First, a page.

Building Accessible Resources: Where to Begin

We create materials all the time. We create digital text, documents, videos, podcasts, website content, and many other materials. The best way to ensure your materials are accessible is to create them to be accessible from the very start. While remediation might be possible in some cases, it is far easier to be accessible if it is part of the planning process. 

Tips for Building Accessible Resources

  • Learn the more about the accessibility essentials - If you are new to accessibility, one of the most important things you can do is learn the accessibility essentials. While these all might be implemented a little differently depending on the platform you are using, these are all import to understand as you dive into building your resource.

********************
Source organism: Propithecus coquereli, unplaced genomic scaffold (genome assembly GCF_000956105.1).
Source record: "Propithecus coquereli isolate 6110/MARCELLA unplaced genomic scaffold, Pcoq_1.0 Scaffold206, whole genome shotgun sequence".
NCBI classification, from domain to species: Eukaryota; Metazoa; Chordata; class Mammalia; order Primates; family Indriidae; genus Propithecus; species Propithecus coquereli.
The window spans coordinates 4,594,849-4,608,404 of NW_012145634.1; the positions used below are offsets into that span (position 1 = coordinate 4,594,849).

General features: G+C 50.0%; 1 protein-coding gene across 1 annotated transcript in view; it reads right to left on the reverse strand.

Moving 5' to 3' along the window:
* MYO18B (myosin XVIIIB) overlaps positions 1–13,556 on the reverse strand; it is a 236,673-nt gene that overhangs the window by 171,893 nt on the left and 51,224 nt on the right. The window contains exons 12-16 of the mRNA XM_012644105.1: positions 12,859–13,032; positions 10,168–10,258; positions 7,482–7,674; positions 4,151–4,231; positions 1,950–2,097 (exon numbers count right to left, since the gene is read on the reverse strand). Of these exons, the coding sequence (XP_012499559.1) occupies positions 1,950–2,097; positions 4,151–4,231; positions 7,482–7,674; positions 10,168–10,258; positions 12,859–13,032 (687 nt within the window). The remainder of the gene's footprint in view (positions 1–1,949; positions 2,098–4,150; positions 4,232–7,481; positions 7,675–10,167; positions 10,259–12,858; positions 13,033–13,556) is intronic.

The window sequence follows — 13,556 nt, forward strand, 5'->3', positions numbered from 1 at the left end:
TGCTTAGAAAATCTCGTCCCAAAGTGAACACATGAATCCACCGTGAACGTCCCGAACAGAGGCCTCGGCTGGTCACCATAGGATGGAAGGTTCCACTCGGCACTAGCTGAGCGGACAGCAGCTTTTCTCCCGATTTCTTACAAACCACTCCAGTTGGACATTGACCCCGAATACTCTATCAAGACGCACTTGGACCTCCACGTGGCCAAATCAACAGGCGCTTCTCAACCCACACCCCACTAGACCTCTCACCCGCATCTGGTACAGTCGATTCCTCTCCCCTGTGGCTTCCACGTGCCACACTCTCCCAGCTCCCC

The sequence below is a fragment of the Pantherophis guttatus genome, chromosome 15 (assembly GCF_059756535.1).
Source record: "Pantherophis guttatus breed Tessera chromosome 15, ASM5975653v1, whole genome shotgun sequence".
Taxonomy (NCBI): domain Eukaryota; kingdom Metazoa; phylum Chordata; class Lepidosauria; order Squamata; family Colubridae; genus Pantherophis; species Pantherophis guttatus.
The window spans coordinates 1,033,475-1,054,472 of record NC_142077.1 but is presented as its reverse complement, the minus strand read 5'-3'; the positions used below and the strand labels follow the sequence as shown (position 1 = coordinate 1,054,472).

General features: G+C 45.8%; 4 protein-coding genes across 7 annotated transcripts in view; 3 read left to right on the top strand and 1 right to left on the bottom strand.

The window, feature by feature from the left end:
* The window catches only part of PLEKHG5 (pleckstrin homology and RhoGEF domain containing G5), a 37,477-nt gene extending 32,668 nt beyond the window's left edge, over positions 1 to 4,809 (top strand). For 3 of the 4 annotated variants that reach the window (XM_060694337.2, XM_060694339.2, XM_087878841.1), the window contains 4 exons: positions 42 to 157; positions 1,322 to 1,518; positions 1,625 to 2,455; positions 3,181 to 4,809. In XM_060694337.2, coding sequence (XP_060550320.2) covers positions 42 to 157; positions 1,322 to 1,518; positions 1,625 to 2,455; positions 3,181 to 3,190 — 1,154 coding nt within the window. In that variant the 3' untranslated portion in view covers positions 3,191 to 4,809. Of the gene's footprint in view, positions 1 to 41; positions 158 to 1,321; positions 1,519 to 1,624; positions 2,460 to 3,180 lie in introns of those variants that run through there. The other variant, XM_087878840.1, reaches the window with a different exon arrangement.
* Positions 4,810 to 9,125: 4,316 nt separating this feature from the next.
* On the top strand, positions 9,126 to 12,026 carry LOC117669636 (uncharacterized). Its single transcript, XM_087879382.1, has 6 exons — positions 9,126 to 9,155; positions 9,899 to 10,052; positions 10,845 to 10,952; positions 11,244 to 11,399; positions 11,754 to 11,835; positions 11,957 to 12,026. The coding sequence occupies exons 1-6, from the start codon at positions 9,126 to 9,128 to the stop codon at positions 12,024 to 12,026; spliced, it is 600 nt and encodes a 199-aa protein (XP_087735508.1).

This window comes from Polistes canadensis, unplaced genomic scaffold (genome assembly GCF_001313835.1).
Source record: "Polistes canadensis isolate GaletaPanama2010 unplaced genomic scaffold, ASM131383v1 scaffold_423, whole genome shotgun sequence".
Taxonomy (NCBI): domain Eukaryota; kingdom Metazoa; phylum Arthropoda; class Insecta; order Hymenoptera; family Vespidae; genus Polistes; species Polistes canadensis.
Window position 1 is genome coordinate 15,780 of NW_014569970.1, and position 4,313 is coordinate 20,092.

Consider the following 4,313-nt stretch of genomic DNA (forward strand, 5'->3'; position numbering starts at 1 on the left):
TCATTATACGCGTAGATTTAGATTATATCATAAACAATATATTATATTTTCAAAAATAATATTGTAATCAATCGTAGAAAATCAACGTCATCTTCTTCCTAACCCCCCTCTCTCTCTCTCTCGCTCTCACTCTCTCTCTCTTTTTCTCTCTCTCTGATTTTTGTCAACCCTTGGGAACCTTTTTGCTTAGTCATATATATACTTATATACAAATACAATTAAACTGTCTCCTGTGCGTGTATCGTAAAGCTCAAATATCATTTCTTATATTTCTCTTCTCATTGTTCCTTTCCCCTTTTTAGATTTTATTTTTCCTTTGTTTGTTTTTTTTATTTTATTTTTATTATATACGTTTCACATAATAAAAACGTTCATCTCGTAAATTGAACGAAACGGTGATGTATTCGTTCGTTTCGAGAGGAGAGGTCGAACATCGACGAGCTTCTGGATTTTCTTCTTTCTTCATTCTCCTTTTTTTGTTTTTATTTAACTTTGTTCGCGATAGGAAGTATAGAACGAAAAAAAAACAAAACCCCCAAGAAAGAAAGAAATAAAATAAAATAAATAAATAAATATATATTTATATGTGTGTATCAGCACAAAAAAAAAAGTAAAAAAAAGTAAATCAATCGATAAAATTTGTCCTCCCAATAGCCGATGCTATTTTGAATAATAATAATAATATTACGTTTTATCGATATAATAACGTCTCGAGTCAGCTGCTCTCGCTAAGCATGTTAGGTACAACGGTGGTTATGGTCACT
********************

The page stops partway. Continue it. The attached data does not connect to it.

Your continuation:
• Consider accessibility at each step in your process - Accessibility should not be an afterthought or add-on when creating your resource. Instead, accessibility should be an important consideration within all phases. For example, when thinking about what type of resource you want to create, you should think about whether that format can be made accessible. On the other end of the process, you should also think about accessibility when marketing and promoting a resource. 
  • Know your audience and implementation context - Accessibility does not happen in isolation. It is important to learn more about your audience and the context in which implementation will happen. For example, will your resource be print only or both print and digital? Will the resource be posted somewhere? How you plan to use the resource and with whom makes a difference. 
  • Research the specific format/platform - Not all formats/platforms are equally accessible. Unfortunately, there are some platforms that either cannot be made accessible or do not allow for key accessibility features to be built in. It is vital to research the platform to understand the opportunities and limitations. 
  • Create a specific plan with timelines - Accessibility does not happen by accident. It is important to create a plan for ensuring accessibility. It is particularly important that you consider your overall timelines and resources that you might need.